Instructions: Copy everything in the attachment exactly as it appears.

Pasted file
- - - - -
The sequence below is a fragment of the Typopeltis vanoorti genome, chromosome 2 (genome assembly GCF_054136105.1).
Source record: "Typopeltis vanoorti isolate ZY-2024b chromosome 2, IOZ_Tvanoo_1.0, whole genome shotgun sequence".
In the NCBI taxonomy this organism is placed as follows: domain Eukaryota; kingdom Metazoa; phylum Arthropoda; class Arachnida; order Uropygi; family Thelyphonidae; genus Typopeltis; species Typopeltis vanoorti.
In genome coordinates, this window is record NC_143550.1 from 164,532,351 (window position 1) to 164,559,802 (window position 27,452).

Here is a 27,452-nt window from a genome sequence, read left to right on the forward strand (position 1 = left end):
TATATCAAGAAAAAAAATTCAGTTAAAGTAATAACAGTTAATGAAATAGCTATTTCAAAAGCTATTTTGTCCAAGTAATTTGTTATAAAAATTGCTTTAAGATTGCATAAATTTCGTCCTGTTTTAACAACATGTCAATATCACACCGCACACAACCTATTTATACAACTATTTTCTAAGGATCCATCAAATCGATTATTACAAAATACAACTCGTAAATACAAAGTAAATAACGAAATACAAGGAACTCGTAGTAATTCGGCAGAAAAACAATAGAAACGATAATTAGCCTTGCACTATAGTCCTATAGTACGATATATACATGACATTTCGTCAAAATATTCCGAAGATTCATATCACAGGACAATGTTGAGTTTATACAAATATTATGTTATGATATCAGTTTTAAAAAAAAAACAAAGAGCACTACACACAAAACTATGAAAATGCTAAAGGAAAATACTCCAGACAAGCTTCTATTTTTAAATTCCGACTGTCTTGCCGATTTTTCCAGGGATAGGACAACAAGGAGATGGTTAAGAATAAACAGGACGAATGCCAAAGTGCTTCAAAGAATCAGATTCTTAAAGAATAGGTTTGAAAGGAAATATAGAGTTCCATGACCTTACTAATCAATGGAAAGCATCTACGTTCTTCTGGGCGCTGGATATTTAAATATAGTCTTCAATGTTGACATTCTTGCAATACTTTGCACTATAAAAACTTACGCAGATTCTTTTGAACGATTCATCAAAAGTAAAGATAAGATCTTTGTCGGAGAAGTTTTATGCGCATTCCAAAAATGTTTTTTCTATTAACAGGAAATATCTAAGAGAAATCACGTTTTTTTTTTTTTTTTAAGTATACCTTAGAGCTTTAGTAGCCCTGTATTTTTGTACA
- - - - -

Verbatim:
The sequence below is a fragment of the Typopeltis vanoorti genome, chromosome 2 (genome assembly GCF_054136105.1).
Source record: "Typopeltis vanoorti isolate ZY-2024b chromosome 2, IOZ_Tvanoo_1.0, whole genome shotgun sequence".
In the NCBI taxonomy this organism is placed as follows: domain Eukaryota; kingdom Metazoa; phylum Arthropoda; class Arachnida; order Uropygi; family Thelyphonidae; genus Typopeltis; species Typopeltis vanoorti.
In genome coordinates, this window is record NC_143550.1 from 164,532,351 (window position 1) to 164,559,802 (window position 27,452).

Here is a 27,452-nt window from a genome sequence, read left to right on the forward strand (position 1 = left end):
TATATCAAGAAAAAAAATTCAGTTAAAGTAATAACAGTTAATGAAATAGCTATTTCAAAAGCTATTTTGTCCAAGTAATTTGTTATAAAAATTGCTTTAAGATTGCATAAATTTCGTCCTGTTTTAACAACATGTCAATATCACACCGCACACAACCTATTTATACAACTATTTTCTAAGGATCCATCAAATCGATTATTACAAAATACAACTCGTAAATACAAAGTAAATAACGAAATACAAGGAACTCGTAGTAATTCGGCAGAAAAACAATAGAAACGATAATTAGCCTTGCACTATAGTCCTATAGTACGATATATACATGACATTTCGTCAAAATATTCCGAAGATTCATATCACAGGACAATGTTGAGTTTATACAAATATTATGTTATGATATCAGTTTTAAAAAAAAAACAAAGAGCACTACACACAAAACTATGAAAATGCTAAAGGAAAATACTCCAGACAAGCTTCTATTTTTAAATTCCGACTGTCTTGCCGATTTTTCCAGGGATAGGACAACAAGGAGATGGTTAAGAATAAACAGGACGAATGCCAAAGTGCTTCAAAGAATCAGATTCTTAAAGAATAGGTTTGAAAGGAAATATAGAGTTCCATGACCTTACTAATCAATGGAAAGCATCTACGTTCTTCTGGGCGCTGGATATTTAAATATAGTCTTCAATGTTGACATTCTTGCAATACTTTGCACTATAAAAACTTACGCAGATTCTTTTGAACGATTCATCAAAAGTAAAGATAAGATCTTTGTCGGAGAAGTTTTATGCGCATTCCAAAAATGTTTTTTCTATTAACAGGAAATATCTAAGAGAAATCACGTTTTTTTTTTTTTTTTAAGTATACCTTAGAGCTTTAGTAGCCCTGTATTTTTGTACA